COMMITTEE ON ASSESSING INTEGRITY IN RESEARCH ENVIRONMENTS ARTHUR H. RUBENSTEIN (Chair), Executive Vice President, University of Pennsylvania for the Health System, and Dean, School of Medicine, University of Pennsylvania School of Medicine, Philadelphia MURIEL J. BEBEAU, Professor, School of Dentistry, University of Minnesota, Minneapolis STUART BONDURANT, Professor of Medicine and Dean Emeritus, University of North Carolina at Chapel Hill DAVID R. COX, Professor of Genetics and Pediatrics, Stanford University School of Medicine, Stanford ROBERT C. DYNES, Chancellor and Professor of Physics, University of California, San Diego MARK S. FRANKEL, Program Director, American Association for the Advancement of Science, Washington, D.C. PENNY J. GILMER, Professor of Chemistry and Biochemistry, Department of Chemistry and Biochemistry, Florida State University, Tallahassee FREDERICK GRINNELL, Professor of Cell Biology and Director, Program in Ethics in Science and Medicine, University of Texas Southwestern Medical Center, Dallas JOYCE M. IUTCOVICH, President, Keystone University Research Corporation, Erie, Pennsylvania STANLEY G. KORENMAN, Associate Dean for Ethics and the Medical Scientist Training Program and Professor of Medicine, University of California at Los Angeles School of Medicine, Los Angeles JOSEPH B. MARTIN, Dean, Harvard Medical School, Boston ROBERT R. RICH, Executive Associate Dean and Professor of Medicine and Microbiology/Immunology, Emory University School of Medicine, Atlanta LOUIS M. SHERWOOD, Senior Vice President for Medical and Scientific Affairs, Merck & Co., Inc., West Point, Pennsylvania MICHAEL J. ZIGMOND, Professor of Neurology and Psychiatry, University of Pittsburgh, Pittsburgh Health Sciences Policy Board Liaison ADA SUE HINSHAW, Dean, School of Nursing, University of Michigan, Ann Arbor v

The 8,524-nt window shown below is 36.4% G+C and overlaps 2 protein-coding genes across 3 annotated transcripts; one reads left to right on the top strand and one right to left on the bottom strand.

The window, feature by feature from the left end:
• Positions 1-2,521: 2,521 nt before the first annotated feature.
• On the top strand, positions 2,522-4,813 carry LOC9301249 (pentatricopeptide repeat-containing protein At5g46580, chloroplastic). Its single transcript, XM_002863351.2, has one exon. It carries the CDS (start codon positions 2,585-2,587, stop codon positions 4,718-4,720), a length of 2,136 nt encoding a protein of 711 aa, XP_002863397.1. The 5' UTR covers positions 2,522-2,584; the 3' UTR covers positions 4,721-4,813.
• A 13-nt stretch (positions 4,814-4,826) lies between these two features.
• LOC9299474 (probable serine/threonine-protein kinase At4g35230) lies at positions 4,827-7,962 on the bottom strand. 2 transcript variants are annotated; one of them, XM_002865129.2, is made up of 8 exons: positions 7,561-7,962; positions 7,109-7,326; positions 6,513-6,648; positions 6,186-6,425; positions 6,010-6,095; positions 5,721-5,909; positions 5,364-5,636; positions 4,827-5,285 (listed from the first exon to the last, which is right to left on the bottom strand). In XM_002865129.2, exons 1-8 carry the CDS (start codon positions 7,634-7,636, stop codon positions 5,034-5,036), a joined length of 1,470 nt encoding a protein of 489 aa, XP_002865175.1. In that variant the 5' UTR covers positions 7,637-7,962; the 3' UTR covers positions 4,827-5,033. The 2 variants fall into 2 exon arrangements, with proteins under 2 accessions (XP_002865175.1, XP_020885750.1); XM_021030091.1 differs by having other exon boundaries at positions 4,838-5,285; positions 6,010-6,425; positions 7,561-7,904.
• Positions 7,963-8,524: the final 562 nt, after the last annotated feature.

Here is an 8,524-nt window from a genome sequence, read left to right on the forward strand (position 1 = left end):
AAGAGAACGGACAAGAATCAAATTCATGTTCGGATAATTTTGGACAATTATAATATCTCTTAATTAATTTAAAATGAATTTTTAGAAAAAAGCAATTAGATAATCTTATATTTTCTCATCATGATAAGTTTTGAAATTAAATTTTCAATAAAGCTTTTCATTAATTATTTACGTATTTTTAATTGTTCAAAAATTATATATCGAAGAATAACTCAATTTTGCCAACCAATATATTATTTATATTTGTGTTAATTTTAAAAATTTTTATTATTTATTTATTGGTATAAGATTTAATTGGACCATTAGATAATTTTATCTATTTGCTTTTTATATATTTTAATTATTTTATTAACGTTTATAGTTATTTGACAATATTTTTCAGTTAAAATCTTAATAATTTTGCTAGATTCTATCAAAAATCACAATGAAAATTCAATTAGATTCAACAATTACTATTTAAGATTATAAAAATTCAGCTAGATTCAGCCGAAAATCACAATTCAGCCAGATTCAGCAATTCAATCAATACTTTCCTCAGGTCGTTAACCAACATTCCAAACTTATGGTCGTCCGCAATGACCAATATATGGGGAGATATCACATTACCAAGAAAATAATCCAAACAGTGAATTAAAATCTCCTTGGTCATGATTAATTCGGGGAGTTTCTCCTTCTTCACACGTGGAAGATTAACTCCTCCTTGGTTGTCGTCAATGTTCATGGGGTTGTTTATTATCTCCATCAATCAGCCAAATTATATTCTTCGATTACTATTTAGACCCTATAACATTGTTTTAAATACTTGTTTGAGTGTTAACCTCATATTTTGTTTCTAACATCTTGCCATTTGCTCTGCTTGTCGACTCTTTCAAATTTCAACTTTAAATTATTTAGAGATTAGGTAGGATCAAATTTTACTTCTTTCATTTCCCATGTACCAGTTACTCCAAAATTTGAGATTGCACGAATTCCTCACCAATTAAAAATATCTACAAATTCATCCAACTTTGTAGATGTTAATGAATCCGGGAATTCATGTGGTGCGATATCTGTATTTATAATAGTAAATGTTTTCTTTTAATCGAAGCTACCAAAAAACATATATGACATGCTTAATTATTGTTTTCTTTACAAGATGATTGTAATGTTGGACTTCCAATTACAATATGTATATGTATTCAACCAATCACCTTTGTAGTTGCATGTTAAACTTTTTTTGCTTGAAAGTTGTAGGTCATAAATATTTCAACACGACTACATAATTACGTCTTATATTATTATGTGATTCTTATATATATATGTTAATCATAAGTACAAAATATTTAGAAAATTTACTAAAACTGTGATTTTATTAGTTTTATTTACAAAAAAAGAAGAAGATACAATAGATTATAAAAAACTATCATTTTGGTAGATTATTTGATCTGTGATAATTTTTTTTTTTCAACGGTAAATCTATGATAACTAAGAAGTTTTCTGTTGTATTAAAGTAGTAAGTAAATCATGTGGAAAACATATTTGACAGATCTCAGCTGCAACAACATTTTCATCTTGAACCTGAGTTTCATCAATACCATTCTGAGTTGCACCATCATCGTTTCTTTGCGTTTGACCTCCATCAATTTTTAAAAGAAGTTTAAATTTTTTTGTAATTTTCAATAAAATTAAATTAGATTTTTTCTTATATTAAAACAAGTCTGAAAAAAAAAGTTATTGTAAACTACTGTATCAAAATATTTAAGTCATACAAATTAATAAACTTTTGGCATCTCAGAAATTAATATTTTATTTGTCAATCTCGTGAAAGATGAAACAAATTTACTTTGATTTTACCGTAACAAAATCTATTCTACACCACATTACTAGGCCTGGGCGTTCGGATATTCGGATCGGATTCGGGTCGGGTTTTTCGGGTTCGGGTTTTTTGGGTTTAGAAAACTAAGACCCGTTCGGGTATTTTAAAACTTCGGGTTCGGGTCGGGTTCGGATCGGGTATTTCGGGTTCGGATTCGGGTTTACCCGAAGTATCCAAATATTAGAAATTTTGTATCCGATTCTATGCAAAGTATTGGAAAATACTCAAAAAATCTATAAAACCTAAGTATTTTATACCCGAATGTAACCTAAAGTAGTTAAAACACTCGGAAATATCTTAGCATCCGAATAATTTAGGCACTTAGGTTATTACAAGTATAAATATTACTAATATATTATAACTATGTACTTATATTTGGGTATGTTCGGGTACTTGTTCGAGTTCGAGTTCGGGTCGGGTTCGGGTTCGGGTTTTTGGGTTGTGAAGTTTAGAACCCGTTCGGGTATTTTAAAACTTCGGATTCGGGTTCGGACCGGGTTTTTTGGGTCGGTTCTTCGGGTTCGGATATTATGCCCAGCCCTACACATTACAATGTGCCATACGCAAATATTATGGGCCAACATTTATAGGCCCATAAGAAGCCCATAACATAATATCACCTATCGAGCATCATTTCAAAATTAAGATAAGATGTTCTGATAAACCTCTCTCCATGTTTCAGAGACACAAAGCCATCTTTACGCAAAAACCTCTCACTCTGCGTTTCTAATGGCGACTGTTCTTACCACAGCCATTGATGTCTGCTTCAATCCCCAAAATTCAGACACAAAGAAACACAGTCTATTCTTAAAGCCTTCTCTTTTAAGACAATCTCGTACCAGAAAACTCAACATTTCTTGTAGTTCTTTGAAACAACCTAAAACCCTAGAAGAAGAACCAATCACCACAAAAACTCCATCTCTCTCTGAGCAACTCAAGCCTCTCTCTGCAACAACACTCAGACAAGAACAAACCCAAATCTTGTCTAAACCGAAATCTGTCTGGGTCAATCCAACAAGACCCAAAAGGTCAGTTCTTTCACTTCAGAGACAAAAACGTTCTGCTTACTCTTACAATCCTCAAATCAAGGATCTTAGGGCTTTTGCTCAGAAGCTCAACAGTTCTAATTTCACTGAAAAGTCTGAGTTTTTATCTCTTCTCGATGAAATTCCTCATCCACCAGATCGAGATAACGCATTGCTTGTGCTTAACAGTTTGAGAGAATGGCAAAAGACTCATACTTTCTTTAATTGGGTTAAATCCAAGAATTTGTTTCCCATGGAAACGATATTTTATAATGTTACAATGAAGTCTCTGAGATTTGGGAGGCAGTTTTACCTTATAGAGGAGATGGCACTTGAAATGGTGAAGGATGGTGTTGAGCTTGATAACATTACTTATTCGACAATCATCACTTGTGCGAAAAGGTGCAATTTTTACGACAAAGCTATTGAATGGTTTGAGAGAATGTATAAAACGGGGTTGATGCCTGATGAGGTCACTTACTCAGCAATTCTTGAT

Project Staff THERESA M. WIZEMANN, Study Director, Board on Health Sciences Policy MEHREEN N. BUTT, Senior Project Assistant, Board on Health Sciences Policy FREDERICK J. MANNING, Senior Program Officer, Board on Health Sciences Policy ROSEMARY CHALK, Senior Program Officer, Board on Health Care Services Auxiliary Staff ANDREW POPE, Director, Board on Health Sciences Policy DALIA GILBERT, Research Assistant, Board on Health Sciences Policy ALDEN CHANG, Administrative Assistant, Board on Health Sciences Policy CARLOS GABRIEL, Financial Associate ROBIN SCHOEN, Program Officer, Board on Life Sciences, Division on Earth and Life Sciences Consulting Writer KATHI E. HANNA Copy Editors TOM BURROUGHS MICHAEL K. HAYES vi
Reviewers This report has been reviewed in draft form by individuals chosen for their diverse perspectives and technical expertise, in accordance with pro- cedures approved by the National Research Councilâs (NRCâs) Report Review Committee. The purpose of this independent review is to provide candid and critical comments that will assist the institution in making its published report as sound as possible and to ensure that the report meets institutional standards for objectivity, evidence, and responsiveness to the study charge. The review comments and draft manuscript remain confidential to protect the integrity of the deliberative process. We wish to thank the following individuals for their review of this report: JOHN F. AHEARNE, Sigma Xi Center, The Scientific Research Society PAUL J. FRIEDMAN, University of California, San Diego C. KRISTINA GUNSALUS, University of Illinois at Urbana- Champaign, RUSSEL E. KAUFFMAN, The Wistar Institute DAVID KORN, Association of American Medical Colleges JEFFREY D. KOVAC, University of Tennessee MARCEL C. LAFOLLETTE, George Washington University MARY FAITH MARSHALL, Kansas University Medical Center RICK ANTONIO MARTINEZ, Johnson and Johnson JUDITH P. SWAZEY, The Acadia Institute vii
viii REVIEWERS Although the reviewers listed above have provided many constructive comments and suggestions, they were not asked to endorse the conclu- sions or recommendations, not did they see the final draft of the report before its release. The review of this report was overseen by BERNARD LO, University of California, San Francisco, appointed by the Institute of Medicine, and HAROLD C. SOX, Annals of Internal Medicine, appointed by the NRCâs Report Review Committee, who were responsible for mak- ing certain that an independent examination of this report was carried out in accordance with institutional procedures and that all review comments were carefully considered. Responsibility for the final content of this re- port rests entirely with the authoring committee and the institution.